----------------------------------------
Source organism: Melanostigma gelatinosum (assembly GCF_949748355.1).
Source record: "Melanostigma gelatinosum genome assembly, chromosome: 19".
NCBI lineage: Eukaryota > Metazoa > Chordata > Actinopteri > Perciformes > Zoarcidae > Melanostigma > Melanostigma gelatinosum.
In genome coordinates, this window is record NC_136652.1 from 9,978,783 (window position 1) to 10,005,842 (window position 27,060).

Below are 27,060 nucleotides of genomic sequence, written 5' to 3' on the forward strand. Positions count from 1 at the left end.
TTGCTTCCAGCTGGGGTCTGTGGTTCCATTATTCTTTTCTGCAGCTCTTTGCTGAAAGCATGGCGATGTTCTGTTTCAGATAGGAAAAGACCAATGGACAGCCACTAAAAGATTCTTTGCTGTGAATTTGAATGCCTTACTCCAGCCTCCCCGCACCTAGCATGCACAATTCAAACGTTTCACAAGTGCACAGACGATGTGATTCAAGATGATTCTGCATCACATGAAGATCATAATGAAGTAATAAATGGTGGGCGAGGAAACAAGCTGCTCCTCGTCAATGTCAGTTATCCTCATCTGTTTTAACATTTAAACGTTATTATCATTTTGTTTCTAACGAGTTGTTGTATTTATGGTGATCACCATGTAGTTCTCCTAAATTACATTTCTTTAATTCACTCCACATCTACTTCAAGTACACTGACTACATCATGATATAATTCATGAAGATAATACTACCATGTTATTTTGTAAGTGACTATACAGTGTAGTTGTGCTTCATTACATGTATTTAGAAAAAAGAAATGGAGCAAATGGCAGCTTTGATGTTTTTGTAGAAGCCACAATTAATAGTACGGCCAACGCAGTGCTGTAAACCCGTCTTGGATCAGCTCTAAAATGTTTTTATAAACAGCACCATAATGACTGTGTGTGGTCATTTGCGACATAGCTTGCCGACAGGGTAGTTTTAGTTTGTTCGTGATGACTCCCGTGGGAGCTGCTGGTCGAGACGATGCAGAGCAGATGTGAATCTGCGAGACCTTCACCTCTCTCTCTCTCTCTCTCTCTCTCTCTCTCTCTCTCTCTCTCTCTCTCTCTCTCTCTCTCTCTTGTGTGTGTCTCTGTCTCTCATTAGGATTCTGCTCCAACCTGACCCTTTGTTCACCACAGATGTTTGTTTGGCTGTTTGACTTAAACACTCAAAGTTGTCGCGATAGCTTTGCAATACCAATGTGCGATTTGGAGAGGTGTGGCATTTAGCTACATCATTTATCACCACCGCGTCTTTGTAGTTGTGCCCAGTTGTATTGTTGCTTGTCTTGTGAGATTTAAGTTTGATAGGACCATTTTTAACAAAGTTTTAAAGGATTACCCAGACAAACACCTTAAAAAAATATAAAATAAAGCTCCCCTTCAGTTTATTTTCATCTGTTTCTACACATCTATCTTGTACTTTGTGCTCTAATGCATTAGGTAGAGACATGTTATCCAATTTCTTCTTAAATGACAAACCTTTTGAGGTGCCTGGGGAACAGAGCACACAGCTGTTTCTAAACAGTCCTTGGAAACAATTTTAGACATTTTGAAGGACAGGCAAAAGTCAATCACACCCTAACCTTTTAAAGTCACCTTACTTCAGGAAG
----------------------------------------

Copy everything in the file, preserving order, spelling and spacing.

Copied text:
Source organism: Melanostigma gelatinosum (assembly GCF_949748355.1).
Source record: "Melanostigma gelatinosum genome assembly, chromosome: 19".
NCBI lineage: Eukaryota > Metazoa > Chordata > Actinopteri > Perciformes > Zoarcidae > Melanostigma > Melanostigma gelatinosum.
In genome coordinates, this window is record NC_136652.1 from 9,978,783 (window position 1) to 10,005,842 (window position 27,060).

Below are 27,060 nucleotides of genomic sequence, written 5' to 3' on the forward strand. Positions count from 1 at the left end.
TTGCTTCCAGCTGGGGTCTGTGGTTCCATTATTCTTTTCTGCAGCTCTTTGCTGAAAGCATGGCGATGTTCTGTTTCAGATAGGAAAAGACCAATGGACAGCCACTAAAAGATTCTTTGCTGTGAATTTGAATGCCTTACTCCAGCCTCCCCGCACCTAGCATGCACAATTCAAACGTTTCACAAGTGCACAGACGATGTGATTCAAGATGATTCTGCATCACATGAAGATCATAATGAAGTAATAAATGGTGGGCGAGGAAACAAGCTGCTCCTCGTCAATGTCAGTTATCCTCATCTGTTTTAACATTTAAACGTTATTATCATTTTGTTTCTAACGAGTTGTTGTATTTATGGTGATCACCATGTAGTTCTCCTAAATTACATTTCTTTAATTCACTCCACATCTACTTCAAGTACACTGACTACATCATGATATAATTCATGAAGATAATACTACCATGTTATTTTGTAAGTGACTATACAGTGTAGTTGTGCTTCATTACATGTATTTAGAAAAAAGAAATGGAGCAAATGGCAGCTTTGATGTTTTTGTAGAAGCCACAATTAATAGTACGGCCAACGCAGTGCTGTAAACCCGTCTTGGATCAGCTCTAAAATGTTTTTATAAACAGCACCATAATGACTGTGTGTGGTCATTTGCGACATAGCTTGCCGACAGGGTAGTTTTAGTTTGTTCGTGATGACTCCCGTGGGAGCTGCTGGTCGAGACGATGCAGAGCAGATGTGAATCTGCGAGACCTTCACCTCTCTCTCTCTCTCTCTCTCTCTCTCTCTCTCTCTCTCTCTCTCTCTCTCTCTCTCTCTCTCTTGTGTGTGTCTCTGTCTCTCATTAGGATTCTGCTCCAACCTGACCCTTTGTTCACCACAGATGTTTGTTTGGCTGTTTGACTTAAACACTCAAAGTTGTCGCGATAGCTTTGCAATACCAATGTGCGATTTGGAGAGGTGTGGCATTTAGCTACATCATTTATCACCACCGCGTCTTTGTAGTTGTGCCCAGTTGTATTGTTGCTTGTCTTGTGAGATTTAAGTTTGATAGGACCATTTTTAACAAAGTTTTAAAGGATTACCCAGACAAACACCTTAAAAAAATATAAAATAAAGCTCCCCTTCAGTTTATTTTCATCTGTTTCTACACATCTATCTTGTACTTTGTGCTCTAATGCATTAGGTAGAGACATGTTATCCAATTTCTTCTTAAATGACAAACCTTTTGAGGTGCCTGGGGAACAGAGCACACAGCTGTTTCTAAACAGTCCTTGGAAACAATTTTAGACATTTTGAAGGACAGGCAAAAGTCAATCACACCCTAACCTTTTAAAGTCACCTTACTTCAGGAAG